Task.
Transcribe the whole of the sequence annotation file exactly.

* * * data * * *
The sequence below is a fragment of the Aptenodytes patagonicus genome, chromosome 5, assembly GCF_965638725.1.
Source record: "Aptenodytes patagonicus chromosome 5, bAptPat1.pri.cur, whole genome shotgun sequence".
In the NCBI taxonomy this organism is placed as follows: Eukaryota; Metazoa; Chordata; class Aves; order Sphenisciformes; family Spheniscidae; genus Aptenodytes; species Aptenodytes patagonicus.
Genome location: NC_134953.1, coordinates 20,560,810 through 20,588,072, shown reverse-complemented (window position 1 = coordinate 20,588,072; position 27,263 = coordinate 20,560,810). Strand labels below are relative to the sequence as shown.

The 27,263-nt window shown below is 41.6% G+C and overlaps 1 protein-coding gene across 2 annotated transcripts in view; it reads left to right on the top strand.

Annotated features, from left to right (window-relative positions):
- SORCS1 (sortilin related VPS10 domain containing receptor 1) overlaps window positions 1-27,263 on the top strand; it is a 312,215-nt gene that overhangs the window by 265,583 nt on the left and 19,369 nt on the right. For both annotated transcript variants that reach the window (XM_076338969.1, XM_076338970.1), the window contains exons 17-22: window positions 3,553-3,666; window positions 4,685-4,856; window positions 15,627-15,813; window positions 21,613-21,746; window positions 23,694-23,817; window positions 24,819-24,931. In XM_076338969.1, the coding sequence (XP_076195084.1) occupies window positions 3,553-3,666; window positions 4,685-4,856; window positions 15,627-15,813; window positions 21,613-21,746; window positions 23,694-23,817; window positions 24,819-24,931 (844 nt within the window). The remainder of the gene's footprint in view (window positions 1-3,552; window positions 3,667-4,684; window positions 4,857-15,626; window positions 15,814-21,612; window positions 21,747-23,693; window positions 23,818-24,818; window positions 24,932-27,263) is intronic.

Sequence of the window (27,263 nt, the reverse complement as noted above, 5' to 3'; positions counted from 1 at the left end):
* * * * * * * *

The sequence below is a fragment of the Aptenodytes patagonicus genome, chromosome 5, assembly GCF_965638725.1.
Source record: "Aptenodytes patagonicus chromosome 5, bAptPat1.pri.cur, whole genome shotgun sequence".
In the NCBI taxonomy this organism is placed as follows: Eukaryota; Metazoa; Chordata; class Aves; order Sphenisciformes; family Spheniscidae; genus Aptenodytes; species Aptenodytes patagonicus.
Genome location: NC_134953.1, coordinates 20,560,810 through 20,588,072, shown reverse-complemented (window position 1 = coordinate 20,588,072; position 27,263 = coordinate 20,560,810). Strand labels below are relative to the sequence as shown.

The 27,263-nt window shown below is 41.6% G+C and overlaps 1 protein-coding gene across 2 annotated transcripts in view; it reads left to right on the top strand.

Annotated features, from left to right (window-relative positions):
- SORCS1 (sortilin related VPS10 domain containing receptor 1) overlaps window positions 1-27,263 on the top strand; it is a 312,215-nt gene that overhangs the window by 265,583 nt on the left and 19,369 nt on the right. For both annotated transcript variants that reach the window (XM_076338969.1, XM_076338970.1), the window contains exons 17-22: window positions 3,553-3,666; window positions 4,685-4,856; window positions 15,627-15,813; window positions 21,613-21,746; window positions 23,694-23,817; window positions 24,819-24,931. In XM_076338969.1, the coding sequence (XP_076195084.1) occupies window positions 3,553-3,666; window positions 4,685-4,856; window positions 15,627-15,813; window positions 21,613-21,746; window positions 23,694-23,817; window positions 24,819-24,931 (844 nt within the window). The remainder of the gene's footprint in view (window positions 1-3,552; window positions 3,667-4,684; window positions 4,857-15,626; window positions 15,814-21,612; window positions 21,747-23,693; window positions 23,818-24,818; window positions 24,932-27,263) is intronic.

Sequence of the window (27,263 nt, the reverse complement as noted above, 5' to 3'; positions counted from 1 at the left end):